Robert Gomez learned his lesson.
As a high school senior in the 2001 Class C state championship track meet, Gomez attempted to match strides with Patrick Tarpy of Yarmouth, the prohibitive favorite.
“I remember trying to go out with him,” said Gomez, now 27. “It was a painful experience for me.”
Gomez, then attending the Maine School of Science and Mathematics in Limestone after two years at Medomak Valley, finished second to Tarpy at 1,600 meters and third at 3,200 meters. Gomez now lives in Westbrook, after graduating from Bates College, and is working on a master’s degree in chemistry from the University of Maine.
Last month Gomez entered — and won — five road races in Maine, all of them 5 kilometers long. He’s looking forward to Saturday’s 13th TD Bank Beach to Beacon 10K Road Race, but he doesn’t plan on attempting to stick with Tarpy.
“I can only hope I’m a little smarter this time around in my race strategy,” Gomez said. “I have all the respect in the world for him. He’s put together quite the running resume.”
Tarpy, 28, went on to compete for Brown University, settled in Rhode Island and ran the 2007 Beach to Beacon as an elite athlete, finishing 13th overall in 29 minutes, 32 seconds. He moved back to Maine last fall after taking a finance job at Bath Iron Works and appears the prohibitive favorite for the state men’s title Saturday.
Neither of the potential challengers to Tarpy — Stanford graduate Louis Luchini of Ellsworth or Georgetown graduate Levi Miller of Belfast, who won the recent Clam Festival Classic 5-Miler — is healthy enough to run Saturday. Luchini has a problem with his foot and Miller with his knee.
Last month Tarpy won the L.L. Bean 10K in Freeport in a course-record time of 30:51 and spoke of hoping to break 29 minutes at the Beach to Beacon. Ben True of North Yarmouth, who will return in the elite field this weekend, set the Maine record last year of 29:10.
“Six to eight weeks ago I thought that was a realistic goal,” Tarpy said Thursday night. “But I’d be surprised if I beat Ben’s record. More likely I’ll try to get halfway on a pace to do that and see what happens. Of course, it could all go terribly wrong if I go out too, too hard.”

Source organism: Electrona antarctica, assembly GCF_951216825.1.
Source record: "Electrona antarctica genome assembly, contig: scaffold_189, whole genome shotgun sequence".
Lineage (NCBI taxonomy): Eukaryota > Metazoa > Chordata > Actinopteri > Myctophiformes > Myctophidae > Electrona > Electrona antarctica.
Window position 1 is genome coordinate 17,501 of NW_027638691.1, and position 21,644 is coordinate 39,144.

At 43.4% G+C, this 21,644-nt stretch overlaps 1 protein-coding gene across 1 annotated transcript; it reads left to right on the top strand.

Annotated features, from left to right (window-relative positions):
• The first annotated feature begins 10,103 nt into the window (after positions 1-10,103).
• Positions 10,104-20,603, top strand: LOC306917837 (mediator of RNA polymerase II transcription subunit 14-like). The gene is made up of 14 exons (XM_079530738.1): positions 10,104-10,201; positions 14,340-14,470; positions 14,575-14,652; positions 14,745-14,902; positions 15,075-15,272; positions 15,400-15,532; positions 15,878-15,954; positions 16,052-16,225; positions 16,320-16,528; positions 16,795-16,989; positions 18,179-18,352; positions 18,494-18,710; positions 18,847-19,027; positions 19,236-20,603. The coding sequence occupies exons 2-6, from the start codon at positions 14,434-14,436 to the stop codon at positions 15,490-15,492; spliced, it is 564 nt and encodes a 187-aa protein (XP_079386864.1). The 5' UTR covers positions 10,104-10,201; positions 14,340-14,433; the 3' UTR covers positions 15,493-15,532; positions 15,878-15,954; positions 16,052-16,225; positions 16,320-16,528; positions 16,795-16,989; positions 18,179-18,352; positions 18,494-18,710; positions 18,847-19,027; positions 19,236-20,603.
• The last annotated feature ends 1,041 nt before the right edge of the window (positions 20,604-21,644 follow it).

With Luchini and Miller out of the picture, Tarpy wasn’t sure who might challenge him. Race president David Weatherbie mentioned Gomez, Jon Wilson of Falmouth, Mike Bunker of Rockland and Phil Richert of Bar Harbor among runners looking at a potential finish near 31 minutes.
Richert, a Minnesota native and spring graduate of the University of Wisconsin-Stevens Point, works at Acadia National Park while he trains for the Twin Cities Marathon this fall. He won the Bridgton 4 on the Fourth in a 5:00 pace and encountered Gomez after discovering they both use the same online site for logging workouts.
“He’s been doing a lot of great training,” Gomez said. “I fully expect him to be in the mix on Saturday.”
Among Maine women, it’s hard to imagine anyone coming close to training partners and best buddies Sheri Piers of Falmouth and Kristin Barry of Scarborough.
Two years ago, Barry broke a 10-year-old record by winning in 34:37. Last year, Piers lowered the mark to 34:17.
This year, for the first time at Beach to Beacon, they’re both healthy and close to top form after taking a break in early July.
“This could be a day that we could push each other and help each other out,” said Piers, 39. “We’d both love to break 34 (minutes), but we don’t know if we’ve got that in us.”
Barry, 36, won the Clam Festival Classic at a 5:43 pace after skipping the 10K in Freeport on July 4. Breaking 34 minutes Saturday would require a 5:29 pace.
“I don’t know if it’s realistic,” Barry said. “It’s a challenging course. But that’s certainly the goal.”
And if it comes down to a kick?
“I don’t think either one of us would care who hit the mat first,” Barry said. “If we both run well, it doesn’t matter.”
Staff Writer Glenn Jordan can be contacted at 791-6425 or at: